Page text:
Sinatra Rack And Middleware

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Information about Sinatra Rack And Middleware
Technology

Published on May 30, 2009

Author: benschwarz

Source: slideshare.net

Description

How I learned to make rack middleware using Sinatra

sinatra, rack & middleware This is made “soon after” railsconf, so you’ll just have to deal with the railsconf references

sinatra, rack & middleware Ben Schwarz @benschwarz http://github.com/benschwarz This is made “soon after” railsconf, so you’ll just have to deal with the railsconf references

sinatra

from the top

... is fucking sweet

DSL

Built on Rack More on that later

Blake Mizerany @bmizerany

Ever wondered what Blake Mizerany looks like at 8 am after a huge fucking bender in “old” vegas?

Eyyeaahh.

So, that DSL

heres an example of the most simple sinatra application you could probably make. The ‘get’ referrers to the HTTP verb. You should probably recognise this from rails land. The next part is the “route”, here I’m just mapping the index / root. “erb :index” will render index.erb, sinatra also has haml support out of the box.

heres an example of the most simple sinatra application you could probably make. The ‘get’ referrers to the HTTP verb. You should probably recognise this from rails land. The next part is the “route”, here I’m just mapping the index / root. “erb :index” will render index.erb, sinatra also has haml support out of the box.

heres an example of the most simple sinatra application you could probably make. The ‘get’ referrers to the HTTP verb. You should probably recognise this from rails land. The next part is the “route”, here I’m just mapping the index / root. “erb :index” will render index.erb, sinatra also has haml support out of the box.

heres an example of the most simple sinatra application you could probably make. The ‘get’ referrers to the HTTP verb. You should probably recognise this from rails land. The next part is the “route”, here I’m just mapping the index / root. “erb :index” will render index.erb, sinatra also has haml support out of the box.

a ‘post’ example. you might notice the params hash is nothing new if you’ve come from rails land.

a ‘post’ example. you might notice the params hash is nothing new if you’ve come from rails land.

a ‘post’ example. you might notice the params hash is nothing new if you’ve come from rails land.

a ‘post’ example. you might notice the params hash is nothing new if you’ve come from rails land.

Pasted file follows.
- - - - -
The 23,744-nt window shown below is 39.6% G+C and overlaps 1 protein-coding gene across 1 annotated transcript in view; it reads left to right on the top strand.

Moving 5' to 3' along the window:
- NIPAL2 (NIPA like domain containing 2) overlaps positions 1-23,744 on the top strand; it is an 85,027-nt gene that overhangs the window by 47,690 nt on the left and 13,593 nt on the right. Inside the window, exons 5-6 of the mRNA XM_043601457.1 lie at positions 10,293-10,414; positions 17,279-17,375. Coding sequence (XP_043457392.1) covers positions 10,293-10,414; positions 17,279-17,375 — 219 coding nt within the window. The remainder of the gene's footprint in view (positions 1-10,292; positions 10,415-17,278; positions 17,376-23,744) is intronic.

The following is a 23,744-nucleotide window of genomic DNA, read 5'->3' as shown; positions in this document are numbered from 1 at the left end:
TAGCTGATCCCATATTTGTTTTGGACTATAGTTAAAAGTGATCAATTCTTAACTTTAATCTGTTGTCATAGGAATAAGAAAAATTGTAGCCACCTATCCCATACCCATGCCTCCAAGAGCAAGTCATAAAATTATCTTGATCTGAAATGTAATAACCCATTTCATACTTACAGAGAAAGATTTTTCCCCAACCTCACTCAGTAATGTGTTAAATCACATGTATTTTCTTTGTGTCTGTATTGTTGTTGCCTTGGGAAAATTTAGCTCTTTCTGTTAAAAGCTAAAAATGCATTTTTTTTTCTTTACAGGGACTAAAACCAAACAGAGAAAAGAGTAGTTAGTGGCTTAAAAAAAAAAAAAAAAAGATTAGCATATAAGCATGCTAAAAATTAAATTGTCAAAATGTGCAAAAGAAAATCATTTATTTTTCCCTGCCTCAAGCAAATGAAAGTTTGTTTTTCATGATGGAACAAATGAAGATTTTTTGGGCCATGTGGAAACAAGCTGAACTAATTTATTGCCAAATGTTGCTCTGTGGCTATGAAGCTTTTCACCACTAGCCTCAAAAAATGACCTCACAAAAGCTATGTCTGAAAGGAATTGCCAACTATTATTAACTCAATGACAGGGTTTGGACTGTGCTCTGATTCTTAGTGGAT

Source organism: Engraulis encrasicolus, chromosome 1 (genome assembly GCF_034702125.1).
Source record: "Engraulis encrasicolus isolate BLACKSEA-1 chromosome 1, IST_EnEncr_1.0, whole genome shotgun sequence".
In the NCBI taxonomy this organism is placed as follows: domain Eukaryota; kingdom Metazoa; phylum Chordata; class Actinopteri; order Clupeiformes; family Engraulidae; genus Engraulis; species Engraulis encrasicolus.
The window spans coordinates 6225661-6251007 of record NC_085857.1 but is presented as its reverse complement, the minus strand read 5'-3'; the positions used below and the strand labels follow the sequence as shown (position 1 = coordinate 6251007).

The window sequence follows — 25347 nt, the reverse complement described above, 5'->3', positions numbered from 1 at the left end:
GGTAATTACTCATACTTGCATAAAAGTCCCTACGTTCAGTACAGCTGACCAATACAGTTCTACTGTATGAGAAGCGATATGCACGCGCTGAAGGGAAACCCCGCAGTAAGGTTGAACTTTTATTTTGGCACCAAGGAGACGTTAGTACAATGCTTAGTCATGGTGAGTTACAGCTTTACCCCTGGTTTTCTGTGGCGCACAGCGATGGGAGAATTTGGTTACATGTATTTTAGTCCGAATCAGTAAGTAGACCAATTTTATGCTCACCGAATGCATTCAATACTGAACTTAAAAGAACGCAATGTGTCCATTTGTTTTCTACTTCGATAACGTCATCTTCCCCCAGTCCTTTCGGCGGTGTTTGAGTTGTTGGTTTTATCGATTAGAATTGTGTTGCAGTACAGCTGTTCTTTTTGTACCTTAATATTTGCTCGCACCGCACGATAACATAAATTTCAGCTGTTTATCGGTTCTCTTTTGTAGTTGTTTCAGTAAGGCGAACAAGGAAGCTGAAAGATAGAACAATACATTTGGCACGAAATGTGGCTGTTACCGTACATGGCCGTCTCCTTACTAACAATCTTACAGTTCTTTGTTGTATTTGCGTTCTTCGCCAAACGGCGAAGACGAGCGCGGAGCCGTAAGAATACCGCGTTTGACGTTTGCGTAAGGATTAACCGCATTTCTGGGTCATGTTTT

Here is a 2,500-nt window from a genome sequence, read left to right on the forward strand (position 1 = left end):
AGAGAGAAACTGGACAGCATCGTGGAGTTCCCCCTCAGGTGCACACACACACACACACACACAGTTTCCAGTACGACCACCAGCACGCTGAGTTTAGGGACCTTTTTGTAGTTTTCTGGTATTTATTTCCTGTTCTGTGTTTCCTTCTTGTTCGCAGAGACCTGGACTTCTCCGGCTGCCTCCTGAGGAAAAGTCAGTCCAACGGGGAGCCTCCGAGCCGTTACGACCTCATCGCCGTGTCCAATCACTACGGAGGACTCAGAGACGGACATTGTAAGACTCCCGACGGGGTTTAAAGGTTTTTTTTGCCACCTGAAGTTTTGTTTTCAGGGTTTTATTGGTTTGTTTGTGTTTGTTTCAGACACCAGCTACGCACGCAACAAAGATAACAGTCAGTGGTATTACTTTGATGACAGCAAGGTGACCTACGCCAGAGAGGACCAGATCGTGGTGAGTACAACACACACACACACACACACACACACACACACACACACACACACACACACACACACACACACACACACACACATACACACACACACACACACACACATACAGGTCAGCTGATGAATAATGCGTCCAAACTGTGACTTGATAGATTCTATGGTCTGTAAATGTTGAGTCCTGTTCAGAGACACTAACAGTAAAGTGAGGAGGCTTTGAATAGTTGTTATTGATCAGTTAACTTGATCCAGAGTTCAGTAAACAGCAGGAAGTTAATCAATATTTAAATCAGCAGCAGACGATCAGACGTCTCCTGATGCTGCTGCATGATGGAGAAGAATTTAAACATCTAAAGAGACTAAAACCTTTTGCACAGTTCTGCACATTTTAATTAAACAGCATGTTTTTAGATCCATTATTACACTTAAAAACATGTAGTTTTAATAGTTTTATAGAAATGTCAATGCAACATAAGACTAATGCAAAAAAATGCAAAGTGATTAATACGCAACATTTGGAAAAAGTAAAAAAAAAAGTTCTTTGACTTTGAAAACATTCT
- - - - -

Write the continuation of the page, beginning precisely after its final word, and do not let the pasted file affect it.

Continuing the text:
a slightly more advanced example. Here I create a mime type of :json and use before (read: like before_filter) to set the :json content type before all routes. The .to_json method isn’t Sinatra magic. In this case it comes from using datamappers’ aggrigates plugin, activerecord of course has this built in.

a slightly more advanced example. Here I create a mime type of :json and use before (read: like before_filter) to set the :json content type before all routes. The .to_json method isn’t Sinatra magic. In this case it comes from using datamappers’ aggrigates plugin, activerecord of course has this built in.

a slightly more advanced example. Here I create a mime type of :json and use before (read: like before_filter) to set the :json content type before all routes. The .to_json method isn’t Sinatra magic. In this case it comes from using datamappers’ aggrigates plugin, activerecord of course has this built in.

a slightly more advanced example. Here I create a mime type of :json and use before (read: like before_filter) to set the :json content type before all routes. The .to_json method isn’t Sinatra magic. In this case it comes from using datamappers’ aggrigates plugin, activerecord of course has this built in.

a slightly more advanced example. Here I create a mime type of :json and use before (read: like before_filter) to set the :json content type before all routes. The .to_json method isn’t Sinatra magic. In this case it comes from using datamappers’ aggrigates plugin, activerecord of course has this built in.

a slightly more advanced example. Here I create a mime type of :json and use before (read: like before_filter) to set the :json content type before all routes. The .to_json method isn’t Sinatra magic. In this case it comes from using datamappers’ aggrigates plugin, activerecord of course has this built in.

This is called “Classic” Sinatra application style This means that the get and post (read: your application) is defined at the top level

Apps can also be defined in another way. Modular apps are defined within their own namespace / class. They inherit from Sinatra::Base

Apps can also be defined in another way. Modular apps are defined within their own namespace / class. They inherit from Sinatra::Base

Thats a “Modular” Sinatra application I’ll get into modular apps a little more later

Running it So by now, if you’re unfamiliar with rack or sinatra you’ll might be thinking, “but we just got passenger, ruby hosting has only now become ‘easy’”

Development